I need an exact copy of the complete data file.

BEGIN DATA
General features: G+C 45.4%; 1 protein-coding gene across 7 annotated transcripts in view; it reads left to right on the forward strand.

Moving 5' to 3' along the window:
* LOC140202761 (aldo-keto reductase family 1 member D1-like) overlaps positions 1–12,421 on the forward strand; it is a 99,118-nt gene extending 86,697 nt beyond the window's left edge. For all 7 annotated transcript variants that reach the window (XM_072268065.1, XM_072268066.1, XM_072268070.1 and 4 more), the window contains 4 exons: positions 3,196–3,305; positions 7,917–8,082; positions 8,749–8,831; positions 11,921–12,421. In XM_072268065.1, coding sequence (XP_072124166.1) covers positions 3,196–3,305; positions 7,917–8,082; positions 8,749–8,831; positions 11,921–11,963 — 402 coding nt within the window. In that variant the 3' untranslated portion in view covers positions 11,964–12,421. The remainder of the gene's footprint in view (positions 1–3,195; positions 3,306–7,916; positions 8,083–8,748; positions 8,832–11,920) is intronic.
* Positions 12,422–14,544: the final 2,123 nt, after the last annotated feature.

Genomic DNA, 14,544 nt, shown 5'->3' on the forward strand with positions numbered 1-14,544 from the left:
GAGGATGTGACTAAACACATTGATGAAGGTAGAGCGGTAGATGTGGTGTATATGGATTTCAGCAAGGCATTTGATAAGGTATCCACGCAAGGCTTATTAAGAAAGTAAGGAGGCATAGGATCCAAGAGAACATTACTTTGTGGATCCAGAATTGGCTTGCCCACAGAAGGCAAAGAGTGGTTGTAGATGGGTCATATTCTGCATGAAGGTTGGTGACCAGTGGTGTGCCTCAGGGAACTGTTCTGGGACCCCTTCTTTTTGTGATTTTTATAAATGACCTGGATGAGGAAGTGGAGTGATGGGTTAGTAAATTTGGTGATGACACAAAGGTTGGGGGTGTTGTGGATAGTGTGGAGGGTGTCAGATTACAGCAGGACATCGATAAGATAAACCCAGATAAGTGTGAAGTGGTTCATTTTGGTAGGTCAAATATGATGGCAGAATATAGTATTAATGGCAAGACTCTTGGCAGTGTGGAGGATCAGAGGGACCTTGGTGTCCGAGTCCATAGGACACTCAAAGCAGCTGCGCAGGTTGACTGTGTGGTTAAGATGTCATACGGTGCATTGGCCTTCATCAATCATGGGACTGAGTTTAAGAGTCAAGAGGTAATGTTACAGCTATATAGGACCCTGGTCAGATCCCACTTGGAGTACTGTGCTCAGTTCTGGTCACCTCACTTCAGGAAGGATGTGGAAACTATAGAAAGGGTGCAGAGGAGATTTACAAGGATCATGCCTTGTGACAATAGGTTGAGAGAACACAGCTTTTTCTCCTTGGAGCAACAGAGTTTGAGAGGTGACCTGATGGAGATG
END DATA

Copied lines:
General features: G+C 45.4%; 1 protein-coding gene across 7 annotated transcripts in view; it reads left to right on the forward strand.

Moving 5' to 3' along the window:
* LOC140202761 (aldo-keto reductase family 1 member D1-like) overlaps positions 1–12,421 on the forward strand; it is a 99,118-nt gene extending 86,697 nt beyond the window's left edge. For all 7 annotated transcript variants that reach the window (XM_072268065.1, XM_072268066.1, XM_072268070.1 and 4 more), the window contains 4 exons: positions 3,196–3,305; positions 7,917–8,082; positions 8,749–8,831; positions 11,921–12,421. In XM_072268065.1, coding sequence (XP_072124166.1) covers positions 3,196–3,305; positions 7,917–8,082; positions 8,749–8,831; positions 11,921–11,963 — 402 coding nt within the window. In that variant the 3' untranslated portion in view covers positions 11,964–12,421. The remainder of the gene's footprint in view (positions 1–3,195; positions 3,306–7,916; positions 8,083–8,748; positions 8,832–11,920) is intronic.
* Positions 12,422–14,544: the final 2,123 nt, after the last annotated feature.

Genomic DNA, 14,544 nt, shown 5'->3' on the forward strand with positions numbered 1-14,544 from the left:
GAGGATGTGACTAAACACATTGATGAAGGTAGAGCGGTAGATGTGGTGTATATGGATTTCAGCAAGGCATTTGATAAGGTATCCACGCAAGGCTTATTAAGAAAGTAAGGAGGCATAGGATCCAAGAGAACATTACTTTGTGGATCCAGAATTGGCTTGCCCACAGAAGGCAAAGAGTGGTTGTAGATGGGTCATATTCTGCATGAAGGTTGGTGACCAGTGGTGTGCCTCAGGGAACTGTTCTGGGACCCCTTCTTTTTGTGATTTTTATAAATGACCTGGATGAGGAAGTGGAGTGATGGGTTAGTAAATTTGGTGATGACACAAAGGTTGGGGGTGTTGTGGATAGTGTGGAGGGTGTCAGATTACAGCAGGACATCGATAAGATAAACCCAGATAAGTGTGAAGTGGTTCATTTTGGTAGGTCAAATATGATGGCAGAATATAGTATTAATGGCAAGACTCTTGGCAGTGTGGAGGATCAGAGGGACCTTGGTGTCCGAGTCCATAGGACACTCAAAGCAGCTGCGCAGGTTGACTGTGTGGTTAAGATGTCATACGGTGCATTGGCCTTCATCAATCATGGGACTGAGTTTAAGAGTCAAGAGGTAATGTTACAGCTATATAGGACCCTGGTCAGATCCCACTTGGAGTACTGTGCTCAGTTCTGGTCACCTCACTTCAGGAAGGATGTGGAAACTATAGAAAGGGTGCAGAGGAGATTTACAAGGATCATGCCTTGTGACAATAGGTTGAGAGAACACAGCTTTTTCTCCTTGGAGCAACAGAGTTTGAGAGGTGACCTGATGGAGATG